Chris Murphy, an Orlando author shares his colorful experiences on how he joined the animal rights movement, became a vegan, bared his own skin to protest fur and published a series of comedic books describing his childhood and family members as “arrogant, tribal, bloodthirsty and sweet.”
Denise: When did you become an animal activist and what incident/incidents caused you to go in this direction?
Chris: For years I saw animal rights activists demonstrating against the circus outside the Amway Arena and against puppy mills outside The Puppy Spot and other locations in Orlando. I always wanted to join them but didn’t have the nerve to pull over. Then, in ’08, someone forwarded me an e-mail about a Petland protest in Altamonte Springs. I showed up and was greeted warmly by two dozen other protesters. Since then I go to every animal rights demonstration I can.
Denise: What do you think are the most challenging issues facing animals today?
Chris: Most people are unaware of how badly they suffer. I didn’t know that pigs spent their lives in crates so small they can’t turn around until I was in my thirties, approximately ten years ago. Industries that make money from animals do their best to keep consumers ignorant of their suffering. That’s changing thanks to activism, social media and communications technology that let a person see videos of animal abuse in the agriculture and entertainment industries on their laptops and even their phones.
Denise: What are some things you have done as an animal activist and do you feel these actions make an impact?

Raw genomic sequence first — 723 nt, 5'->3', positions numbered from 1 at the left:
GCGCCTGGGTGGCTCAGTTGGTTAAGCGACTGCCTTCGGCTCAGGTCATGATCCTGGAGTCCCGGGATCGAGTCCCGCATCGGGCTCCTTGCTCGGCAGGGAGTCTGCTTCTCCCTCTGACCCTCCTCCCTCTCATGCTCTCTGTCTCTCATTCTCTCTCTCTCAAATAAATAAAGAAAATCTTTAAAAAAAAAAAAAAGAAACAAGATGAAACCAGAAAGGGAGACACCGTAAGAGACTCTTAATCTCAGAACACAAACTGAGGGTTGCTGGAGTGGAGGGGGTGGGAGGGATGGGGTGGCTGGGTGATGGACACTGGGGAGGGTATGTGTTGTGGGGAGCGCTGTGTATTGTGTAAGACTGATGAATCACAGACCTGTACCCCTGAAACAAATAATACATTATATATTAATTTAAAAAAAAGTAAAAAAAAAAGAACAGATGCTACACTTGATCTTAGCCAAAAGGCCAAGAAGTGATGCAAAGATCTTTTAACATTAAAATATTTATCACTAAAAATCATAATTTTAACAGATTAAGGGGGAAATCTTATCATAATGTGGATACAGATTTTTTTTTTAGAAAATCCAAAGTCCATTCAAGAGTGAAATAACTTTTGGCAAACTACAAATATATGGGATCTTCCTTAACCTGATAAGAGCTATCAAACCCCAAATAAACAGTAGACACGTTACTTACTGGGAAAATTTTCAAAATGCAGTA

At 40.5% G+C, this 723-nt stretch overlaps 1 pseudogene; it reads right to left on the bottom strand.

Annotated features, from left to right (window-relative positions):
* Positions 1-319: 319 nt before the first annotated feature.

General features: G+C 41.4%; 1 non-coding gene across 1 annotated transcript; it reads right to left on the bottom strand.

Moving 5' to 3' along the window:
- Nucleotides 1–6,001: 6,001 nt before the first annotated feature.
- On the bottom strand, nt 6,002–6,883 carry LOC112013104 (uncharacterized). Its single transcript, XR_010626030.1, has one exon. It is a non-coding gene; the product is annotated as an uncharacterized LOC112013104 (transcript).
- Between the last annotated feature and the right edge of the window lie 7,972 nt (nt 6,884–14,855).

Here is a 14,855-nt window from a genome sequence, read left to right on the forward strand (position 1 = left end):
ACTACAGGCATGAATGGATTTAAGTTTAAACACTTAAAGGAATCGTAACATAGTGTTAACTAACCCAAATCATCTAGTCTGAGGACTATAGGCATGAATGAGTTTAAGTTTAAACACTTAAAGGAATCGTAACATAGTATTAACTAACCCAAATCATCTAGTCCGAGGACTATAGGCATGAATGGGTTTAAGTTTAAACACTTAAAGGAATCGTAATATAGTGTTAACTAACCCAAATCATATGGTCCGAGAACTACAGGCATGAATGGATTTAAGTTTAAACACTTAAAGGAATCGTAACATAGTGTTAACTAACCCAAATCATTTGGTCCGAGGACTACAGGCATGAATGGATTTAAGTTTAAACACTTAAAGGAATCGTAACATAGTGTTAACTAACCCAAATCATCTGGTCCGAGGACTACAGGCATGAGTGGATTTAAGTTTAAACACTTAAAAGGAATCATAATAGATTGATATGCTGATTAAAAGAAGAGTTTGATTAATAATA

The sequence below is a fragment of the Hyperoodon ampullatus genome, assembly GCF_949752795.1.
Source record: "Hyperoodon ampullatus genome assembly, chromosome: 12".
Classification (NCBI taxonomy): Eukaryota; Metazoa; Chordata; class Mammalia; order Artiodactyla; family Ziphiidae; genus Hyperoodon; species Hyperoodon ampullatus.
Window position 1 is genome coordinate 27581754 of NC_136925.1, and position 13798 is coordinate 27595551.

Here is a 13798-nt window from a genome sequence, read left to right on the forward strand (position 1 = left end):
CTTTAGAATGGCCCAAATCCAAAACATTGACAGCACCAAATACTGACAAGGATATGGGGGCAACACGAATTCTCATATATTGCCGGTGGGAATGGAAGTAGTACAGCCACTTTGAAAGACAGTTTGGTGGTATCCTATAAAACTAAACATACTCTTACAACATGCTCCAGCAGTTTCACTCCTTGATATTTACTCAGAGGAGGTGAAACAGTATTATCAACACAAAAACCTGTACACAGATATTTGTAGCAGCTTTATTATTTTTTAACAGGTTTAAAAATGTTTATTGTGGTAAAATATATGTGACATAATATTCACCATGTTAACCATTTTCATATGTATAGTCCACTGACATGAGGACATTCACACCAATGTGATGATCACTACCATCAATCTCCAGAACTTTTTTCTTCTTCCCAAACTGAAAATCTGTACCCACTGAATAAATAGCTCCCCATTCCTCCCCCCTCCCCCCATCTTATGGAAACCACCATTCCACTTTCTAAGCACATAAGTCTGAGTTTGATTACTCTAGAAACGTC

Chris: I volunteer primarily with Animal Rights Foundation of Florida (arff.org), though I have attended demonstrations coordinated by Dogs Deserve Better (twice chaining myself to a dog house for eight hours), PETA (three times going naked, but for a flesh colored brief) and Mercy for Animals (standing in front of a ten-foot inflatable crated pig outside Wal-Marts in Gainesville and Orlando).
Denise: You also act as a transporter for rescue dogs. How long have you been doing this?
Chris:Since 2005, first in my PT Cruiser, until it died at 150K miles, and now in my Miata. Though my current car is small, most transports I do are for one or two dogs at most. I have done rabbits and a rooster. I do one or two transports a week, generally no more than four hours round-trip. Orlando to Second Chance Rescue in Bunnell (Flagler County) is a frequent route for me. Ditto Orlando to Port St. Lucie, Gainesville, Palm Bay, Clermont…